Liz Jacques hadn't been offered a seat on the crowded train, and had to sit down for nearly two hours on the delayed service.
'Is it ok to sit on the floor when you're six months' pregnant and it's standing room only on a delayed commute from TW to London?' she wrote.
Southeastern railway have apologised to Liz for her 'discomfort', and told her that she should consider wearing a baby on board badge to alert other passengers in the future.
Liz, however, argued back that it should have been pretty obvious that she was pregnant, and that Southeastern should work on providing a better service and getting stations reopened.
.@Se_Railway given I'm the size of a small house, I'm not sure that's the issue. Perhaps if you sort out London Bridge & Cannon Street...— Liz Jaques (@lizjaques) August 31, 2016
She spoke to The Huffington Post UK, explaining that the train was unusually busy due to Cannon Street station being closed.
When she boarded the train, the last few seats were taken up too quickly for her to get to them.
'I did try and walk through the carriages, thinking I'd see if there were any seats further up the train (or in first class if I needed to) but it wasn't easy to squeeze through so I gave up after walking through one carriage,' she said.
'I looked around and everyone did that thing where they avoid looking at you, which is understandable in some ways - it's a 50-minute journey and everyone pays a lot of money for their ticket. But still, it's pretty poor form.'
Liz said that although she was clearly pregnant, nobody offered her a seat for the whole journey.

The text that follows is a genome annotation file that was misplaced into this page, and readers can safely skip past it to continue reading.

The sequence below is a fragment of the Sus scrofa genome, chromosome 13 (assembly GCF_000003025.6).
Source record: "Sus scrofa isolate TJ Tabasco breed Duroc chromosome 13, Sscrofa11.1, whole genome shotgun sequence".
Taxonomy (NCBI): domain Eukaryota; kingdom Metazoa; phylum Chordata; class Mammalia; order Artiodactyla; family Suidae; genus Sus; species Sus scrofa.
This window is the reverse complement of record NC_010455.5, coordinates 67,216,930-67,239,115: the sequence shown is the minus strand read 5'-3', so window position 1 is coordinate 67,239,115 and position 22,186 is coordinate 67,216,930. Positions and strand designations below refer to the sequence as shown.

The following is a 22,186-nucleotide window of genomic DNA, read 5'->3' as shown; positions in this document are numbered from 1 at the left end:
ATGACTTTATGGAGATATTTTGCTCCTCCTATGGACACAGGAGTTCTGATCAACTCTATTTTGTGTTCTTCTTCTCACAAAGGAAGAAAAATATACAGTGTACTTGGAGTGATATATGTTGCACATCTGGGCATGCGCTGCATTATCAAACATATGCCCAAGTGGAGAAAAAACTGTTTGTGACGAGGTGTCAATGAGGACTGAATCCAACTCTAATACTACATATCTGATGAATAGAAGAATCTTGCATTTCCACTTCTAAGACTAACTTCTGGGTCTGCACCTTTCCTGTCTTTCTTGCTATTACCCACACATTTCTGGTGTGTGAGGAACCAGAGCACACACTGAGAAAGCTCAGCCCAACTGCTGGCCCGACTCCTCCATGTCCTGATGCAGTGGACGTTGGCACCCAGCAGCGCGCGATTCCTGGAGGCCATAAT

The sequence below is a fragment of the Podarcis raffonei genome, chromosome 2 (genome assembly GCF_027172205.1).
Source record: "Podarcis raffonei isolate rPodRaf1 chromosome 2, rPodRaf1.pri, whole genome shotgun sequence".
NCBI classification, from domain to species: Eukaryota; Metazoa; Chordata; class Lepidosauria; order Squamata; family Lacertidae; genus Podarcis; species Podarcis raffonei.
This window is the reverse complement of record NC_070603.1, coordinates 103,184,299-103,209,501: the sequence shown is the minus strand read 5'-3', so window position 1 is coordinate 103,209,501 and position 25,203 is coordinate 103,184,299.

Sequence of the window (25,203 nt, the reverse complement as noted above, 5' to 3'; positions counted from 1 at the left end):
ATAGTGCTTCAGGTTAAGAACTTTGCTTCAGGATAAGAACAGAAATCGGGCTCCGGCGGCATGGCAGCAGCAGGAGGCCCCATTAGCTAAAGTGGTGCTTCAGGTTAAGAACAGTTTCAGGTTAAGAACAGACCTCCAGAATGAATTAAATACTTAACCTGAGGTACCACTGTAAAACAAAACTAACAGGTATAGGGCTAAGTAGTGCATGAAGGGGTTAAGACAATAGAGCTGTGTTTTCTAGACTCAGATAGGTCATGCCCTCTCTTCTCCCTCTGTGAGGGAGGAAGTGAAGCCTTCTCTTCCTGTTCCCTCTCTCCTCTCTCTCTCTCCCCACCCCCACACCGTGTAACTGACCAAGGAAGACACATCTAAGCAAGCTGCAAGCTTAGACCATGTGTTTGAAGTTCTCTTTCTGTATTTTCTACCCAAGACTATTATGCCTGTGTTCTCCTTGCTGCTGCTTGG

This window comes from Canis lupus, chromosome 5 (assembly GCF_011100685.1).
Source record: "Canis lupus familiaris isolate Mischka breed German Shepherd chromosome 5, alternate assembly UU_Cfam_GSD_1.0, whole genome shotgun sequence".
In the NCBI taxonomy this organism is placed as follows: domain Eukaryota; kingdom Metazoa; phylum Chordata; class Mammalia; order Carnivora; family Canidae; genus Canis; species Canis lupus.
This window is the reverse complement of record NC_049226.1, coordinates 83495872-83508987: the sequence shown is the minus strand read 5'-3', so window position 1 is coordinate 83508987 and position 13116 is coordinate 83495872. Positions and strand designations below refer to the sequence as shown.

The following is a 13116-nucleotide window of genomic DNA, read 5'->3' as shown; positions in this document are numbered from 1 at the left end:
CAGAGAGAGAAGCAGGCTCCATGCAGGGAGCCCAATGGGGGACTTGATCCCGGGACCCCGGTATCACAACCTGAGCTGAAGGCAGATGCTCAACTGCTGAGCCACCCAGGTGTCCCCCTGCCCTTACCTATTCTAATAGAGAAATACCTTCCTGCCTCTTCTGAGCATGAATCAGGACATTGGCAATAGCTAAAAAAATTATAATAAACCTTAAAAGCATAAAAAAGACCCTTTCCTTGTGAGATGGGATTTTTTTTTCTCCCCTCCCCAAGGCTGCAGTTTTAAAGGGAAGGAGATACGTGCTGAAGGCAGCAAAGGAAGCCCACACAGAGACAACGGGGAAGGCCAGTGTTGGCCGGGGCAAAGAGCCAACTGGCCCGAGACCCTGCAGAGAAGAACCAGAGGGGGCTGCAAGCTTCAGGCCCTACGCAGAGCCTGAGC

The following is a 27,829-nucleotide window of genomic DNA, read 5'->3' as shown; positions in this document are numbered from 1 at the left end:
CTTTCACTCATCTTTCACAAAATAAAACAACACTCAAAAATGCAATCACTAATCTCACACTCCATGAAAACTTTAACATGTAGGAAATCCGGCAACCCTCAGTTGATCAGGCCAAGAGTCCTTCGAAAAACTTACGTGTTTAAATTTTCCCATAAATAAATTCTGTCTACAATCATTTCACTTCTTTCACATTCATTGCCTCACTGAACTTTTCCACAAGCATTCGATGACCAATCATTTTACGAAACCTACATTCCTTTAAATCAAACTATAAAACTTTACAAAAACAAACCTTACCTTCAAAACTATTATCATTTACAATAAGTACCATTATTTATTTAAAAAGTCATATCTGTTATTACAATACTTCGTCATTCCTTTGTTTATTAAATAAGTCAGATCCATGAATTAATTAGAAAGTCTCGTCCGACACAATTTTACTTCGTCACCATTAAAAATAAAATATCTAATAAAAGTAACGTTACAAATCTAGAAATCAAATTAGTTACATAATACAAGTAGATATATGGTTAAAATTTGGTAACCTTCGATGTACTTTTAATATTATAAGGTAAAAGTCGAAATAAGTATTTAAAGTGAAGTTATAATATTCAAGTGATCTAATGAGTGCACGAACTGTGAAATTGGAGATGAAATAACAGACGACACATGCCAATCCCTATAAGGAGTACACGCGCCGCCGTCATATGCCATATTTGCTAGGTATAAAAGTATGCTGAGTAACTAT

'I sat on the floor by the door. We were delayed by 56 minutes going into London Bridge so it took almost two hours. Even the men around me who were standing sat down towards the end.
'A woman put something in the bin next to me just as we were coming in to London Bridge and said, "Oh, there's a seat available now" - which is pretty annoying.
'It was really uncomfortable - for anyone, let alone a pregnant person.'
Liz has seen tweets and comments saying she didn't need a seat because she isn't 'ill or disabled'.
'I wasn't claiming to be "ill or disabled" at all. It's just that people used to offer seats to people who were more in need then them.
'You're carrying around a lot of extra weight and sometimes you feel pretty shitty.'
Southeastern have responded with the following statement:
'We offer Baby on Board badges to make travelling by train easier for our pregnant passengers. These badges help other passengers spot mums-to-be more easily, helping to prevent women feeling awkward about asking other passengers for a seat. For pregnant women in their second trimester we also provide a free first class upgrade.
We've contacted Ms Jaques to offer her a badge and the free upgrade. We encourage any pregnant passengers or those who require priority seating to get in touch with our customer services team who are on call 24 hours a day.'